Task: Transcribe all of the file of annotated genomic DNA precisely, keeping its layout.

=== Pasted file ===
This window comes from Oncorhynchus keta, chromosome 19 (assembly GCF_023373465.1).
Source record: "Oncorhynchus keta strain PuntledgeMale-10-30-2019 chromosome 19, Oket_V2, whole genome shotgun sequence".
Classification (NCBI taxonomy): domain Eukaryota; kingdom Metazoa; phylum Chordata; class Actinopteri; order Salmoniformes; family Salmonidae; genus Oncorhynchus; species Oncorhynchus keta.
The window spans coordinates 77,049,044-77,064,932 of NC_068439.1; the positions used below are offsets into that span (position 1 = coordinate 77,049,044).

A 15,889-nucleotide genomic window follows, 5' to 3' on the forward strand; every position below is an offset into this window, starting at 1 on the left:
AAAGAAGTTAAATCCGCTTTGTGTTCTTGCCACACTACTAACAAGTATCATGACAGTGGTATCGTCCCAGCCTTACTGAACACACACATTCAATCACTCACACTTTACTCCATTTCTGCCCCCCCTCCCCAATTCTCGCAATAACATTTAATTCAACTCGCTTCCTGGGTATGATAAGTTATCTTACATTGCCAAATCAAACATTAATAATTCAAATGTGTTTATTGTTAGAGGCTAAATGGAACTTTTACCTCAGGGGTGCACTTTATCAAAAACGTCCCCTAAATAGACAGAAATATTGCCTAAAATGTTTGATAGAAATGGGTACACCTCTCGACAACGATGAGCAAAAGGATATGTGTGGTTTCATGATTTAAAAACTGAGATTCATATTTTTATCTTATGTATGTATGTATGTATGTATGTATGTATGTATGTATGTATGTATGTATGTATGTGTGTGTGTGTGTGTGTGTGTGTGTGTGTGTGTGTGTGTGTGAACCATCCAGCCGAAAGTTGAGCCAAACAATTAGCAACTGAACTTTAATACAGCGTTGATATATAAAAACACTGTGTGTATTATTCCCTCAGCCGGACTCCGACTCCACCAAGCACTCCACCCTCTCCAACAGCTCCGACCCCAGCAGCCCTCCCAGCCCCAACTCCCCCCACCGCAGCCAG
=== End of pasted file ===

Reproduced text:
This window comes from Oncorhynchus keta, chromosome 19 (assembly GCF_023373465.1).
Source record: "Oncorhynchus keta strain PuntledgeMale-10-30-2019 chromosome 19, Oket_V2, whole genome shotgun sequence".
Classification (NCBI taxonomy): domain Eukaryota; kingdom Metazoa; phylum Chordata; class Actinopteri; order Salmoniformes; family Salmonidae; genus Oncorhynchus; species Oncorhynchus keta.
The window spans coordinates 77,049,044-77,064,932 of NC_068439.1; the positions used below are offsets into that span (position 1 = coordinate 77,049,044).

A 15,889-nucleotide genomic window follows, 5' to 3' on the forward strand; every position below is an offset into this window, starting at 1 on the left:
AAAGAAGTTAAATCCGCTTTGTGTTCTTGCCACACTACTAACAAGTATCATGACAGTGGTATCGTCCCAGCCTTACTGAACACACACATTCAATCACTCACACTTTACTCCATTTCTGCCCCCCCTCCCCAATTCTCGCAATAACATTTAATTCAACTCGCTTCCTGGGTATGATAAGTTATCTTACATTGCCAAATCAAACATTAATAATTCAAATGTGTTTATTGTTAGAGGCTAAATGGAACTTTTACCTCAGGGGTGCACTTTATCAAAAACGTCCCCTAAATAGACAGAAATATTGCCTAAAATGTTTGATAGAAATGGGTACACCTCTCGACAACGATGAGCAAAAGGATATGTGTGGTTTCATGATTTAAAAACTGAGATTCATATTTTTATCTTATGTATGTATGTATGTATGTATGTATGTATGTATGTATGTATGTATGTATGTATGTGTGTGTGTGTGTGTGTGTGTGTGTGTGTGTGTGTGTGTGTGAACCATCCAGCCGAAAGTTGAGCCAAACAATTAGCAACTGAACTTTAATACAGCGTTGATATATAAAAACACTGTGTGTATTATTCCCTCAGCCGGACTCCGACTCCACCAAGCACTCCACCCTCTCCAACAGCTCCGACCCCAGCAGCCCTCCCAGCCCCAACTCCCCCCACCGCAGCCAG